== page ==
GRAWA shows Girl Scouts law-related careers
Special to The Daily Record
Posted: 6:43 pm Wed, April 11, 2012
Three Girl Scout troops from Avon — Troops 53078, 51189 and 51013 — spent several hours at Rochester’s Hall of Justice on Tuesday for an outing intended to demonstrate how the court system works and the many career paths available to women.
“We want the girls to understand the empowering roles women have today,” said Rebecca Corcoran, leader of troop 53078 who works in human resources at Empire Justice Center.
Amy Schwartz, senior staff attorney at Empire Justice, liked the idea of presenting career ideas to the young ladies and, with a few phone calls and encouragement from colleagues in the Greater Rochester Association for Women Attorneys, “A Day at the Courthouse” was scheduled.
Tour guides for the event included Connie Hart, principal court attorney to Acting County Court Judge John Schwartz, Rochester City Court; Jeanne Arnold, principal court attorney to Acting Supreme Court Justice Dandrea Ruhlmann, Monroe County Family Court; Vicki Avery, director of human resources for the Seventh Judicial District; and Janelle Stone, assistant court analyst in the human resources unit.
Avery noted that many groups tour the Hall of Justice each year.
“In any given week, we might have three different groups come through for tours,” she said. “So we have a couple dozen court employees who alternate in providing tours, explaining procedures, and getting visitors through security.”
To start the day, the Girl Scouts spent about 30 minutes in two different courtrooms, hearing misdemeanor arraignments before Parma Town Court Judge Michael Sciortino, filling in for City Court Judge Stephen Miller; and observing Drug Treatment Court appearances before Judge Schwartz.
Moving to Courtroom 404, Stone explained that in addition to the judges and lawyers, there are numerous other court employees who play a vital role in the operation of the court system. In addition to courtroom personnel, there are front office and back office positions that keep the courts organized and on schedule.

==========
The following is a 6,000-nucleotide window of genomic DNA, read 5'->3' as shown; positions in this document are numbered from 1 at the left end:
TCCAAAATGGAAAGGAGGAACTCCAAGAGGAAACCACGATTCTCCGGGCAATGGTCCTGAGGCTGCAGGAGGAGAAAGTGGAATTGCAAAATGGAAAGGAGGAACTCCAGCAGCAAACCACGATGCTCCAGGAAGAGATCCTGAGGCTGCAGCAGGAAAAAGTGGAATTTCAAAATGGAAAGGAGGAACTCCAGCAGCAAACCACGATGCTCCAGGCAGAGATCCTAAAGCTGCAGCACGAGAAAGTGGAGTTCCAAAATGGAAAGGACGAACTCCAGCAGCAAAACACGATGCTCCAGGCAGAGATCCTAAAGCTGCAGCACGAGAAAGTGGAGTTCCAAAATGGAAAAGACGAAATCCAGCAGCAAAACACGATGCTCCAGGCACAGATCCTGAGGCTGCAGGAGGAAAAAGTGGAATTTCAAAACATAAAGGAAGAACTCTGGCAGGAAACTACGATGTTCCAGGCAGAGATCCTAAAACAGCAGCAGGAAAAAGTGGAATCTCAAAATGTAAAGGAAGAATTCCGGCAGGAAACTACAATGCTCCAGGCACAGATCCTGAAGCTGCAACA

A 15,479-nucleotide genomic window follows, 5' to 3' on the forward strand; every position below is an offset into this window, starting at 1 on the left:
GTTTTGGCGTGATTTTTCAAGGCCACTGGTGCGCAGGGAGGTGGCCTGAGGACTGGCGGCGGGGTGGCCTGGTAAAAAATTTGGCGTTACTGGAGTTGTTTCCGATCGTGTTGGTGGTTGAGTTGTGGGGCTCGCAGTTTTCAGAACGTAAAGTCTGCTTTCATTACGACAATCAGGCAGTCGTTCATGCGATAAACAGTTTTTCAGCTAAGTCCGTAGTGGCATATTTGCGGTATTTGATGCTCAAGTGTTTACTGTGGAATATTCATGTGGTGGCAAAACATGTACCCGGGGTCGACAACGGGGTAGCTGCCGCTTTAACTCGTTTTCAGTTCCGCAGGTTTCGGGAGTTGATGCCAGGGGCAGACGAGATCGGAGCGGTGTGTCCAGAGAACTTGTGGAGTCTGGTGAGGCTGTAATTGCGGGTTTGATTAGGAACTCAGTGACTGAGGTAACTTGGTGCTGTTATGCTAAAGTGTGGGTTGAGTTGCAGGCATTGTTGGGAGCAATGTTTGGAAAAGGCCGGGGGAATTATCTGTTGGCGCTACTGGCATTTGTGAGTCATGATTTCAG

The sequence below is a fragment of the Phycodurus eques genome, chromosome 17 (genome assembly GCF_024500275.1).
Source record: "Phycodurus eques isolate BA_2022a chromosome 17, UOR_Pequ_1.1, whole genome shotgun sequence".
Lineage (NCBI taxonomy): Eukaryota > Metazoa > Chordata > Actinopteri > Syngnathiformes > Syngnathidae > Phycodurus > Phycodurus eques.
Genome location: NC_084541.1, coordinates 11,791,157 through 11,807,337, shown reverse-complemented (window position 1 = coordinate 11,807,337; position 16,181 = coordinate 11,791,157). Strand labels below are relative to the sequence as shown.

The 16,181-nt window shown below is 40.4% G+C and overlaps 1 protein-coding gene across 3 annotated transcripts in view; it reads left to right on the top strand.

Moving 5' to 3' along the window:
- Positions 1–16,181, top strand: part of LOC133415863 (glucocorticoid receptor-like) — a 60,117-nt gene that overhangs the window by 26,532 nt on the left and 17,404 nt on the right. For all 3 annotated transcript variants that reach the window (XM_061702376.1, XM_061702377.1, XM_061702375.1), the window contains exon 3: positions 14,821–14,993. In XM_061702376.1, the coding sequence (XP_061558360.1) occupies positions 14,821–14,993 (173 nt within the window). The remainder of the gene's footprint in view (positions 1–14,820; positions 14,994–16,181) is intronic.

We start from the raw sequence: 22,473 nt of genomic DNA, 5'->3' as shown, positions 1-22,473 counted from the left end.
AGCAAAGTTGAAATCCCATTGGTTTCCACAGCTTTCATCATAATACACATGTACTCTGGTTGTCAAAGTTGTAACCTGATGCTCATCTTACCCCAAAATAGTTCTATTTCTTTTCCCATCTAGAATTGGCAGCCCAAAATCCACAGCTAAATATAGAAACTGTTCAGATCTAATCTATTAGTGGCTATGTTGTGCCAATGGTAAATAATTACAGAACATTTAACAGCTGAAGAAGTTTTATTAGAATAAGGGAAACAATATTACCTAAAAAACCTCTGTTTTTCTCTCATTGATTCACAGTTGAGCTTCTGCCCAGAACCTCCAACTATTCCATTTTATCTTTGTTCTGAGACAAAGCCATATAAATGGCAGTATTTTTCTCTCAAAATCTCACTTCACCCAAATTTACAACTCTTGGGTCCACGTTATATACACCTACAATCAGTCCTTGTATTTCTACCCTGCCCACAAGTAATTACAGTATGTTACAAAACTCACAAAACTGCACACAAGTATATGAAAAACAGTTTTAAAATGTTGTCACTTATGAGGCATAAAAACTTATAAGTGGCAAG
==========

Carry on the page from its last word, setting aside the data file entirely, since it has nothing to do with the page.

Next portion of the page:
Using a PINS (person in need of supervision) case as an example, Stone assigned the visiting Scouts to various courtroom positions, using the opportunity to explain what a law guardian does, the role of the court reporter, the importance of the court deputies, court interpreter, court assistant and others.
With a prepared script, the girls participated in a short role play about a student who had missed an excessive amount of school. Although there wouldn’t be an actual jury in a PINS case, some of the Scouts sat in the jury box, and were given an opportunity to comment on the evidence. Court Deputy Teresa Madau provided guidance in the skit, and explained the qualifications and duties of a court deputy.
“In addition to the 21 court deputies who work at the metal detectors each morning, there are two deputies in every active courtroom,” Madau said. “In order to be hired as a court deputy, you must pass a civil service exam and demonstrate physical strength and flexibility. Communication skills are also very important. Once hired, there is a 12-week academy training program.”
Senior court reporter Regina Zielke explained the role of a court reporter, and talked about the required training and the advancements in court reporting equipment over the years.
“We had to record at least 240 words a minute to qualify for a position,” she said.
Woods Oviatt Gilman attorney Amy Coté talked about her experience as a Silver Award Girl Scout — and described the path that led her to become a lawyer. Schwartz, past president of GRAWA, also talked about her role as a senior attorney at Empire Justice and the various ways she gets involved in the creation of new laws.
Acting Supreme Court Justice Gail Donofrio, Monroe Family Court, interacted with the girls, talked a bit about her experience as a practicing attorney and as a judge, adding her own reminiscence of being a Scout.
“I remember being a Brownie and a Girl Scout,” Judge Donofrio said. “And what really stuck with me about Scouts was the friendship and learning how to treat others.”
Supreme Court Justice Evelyn Frazee also shared a bit about her career, noting that when she was in high school, career choices for girls were traditionally in nursing, teaching or as secretaries. Providing a bit of background on women’s rights and the region’s rich history relating to women’s right to vote, Justice Frazee also took time to explain the difference between civil and criminal cases.
— Photos by Nora A. Jones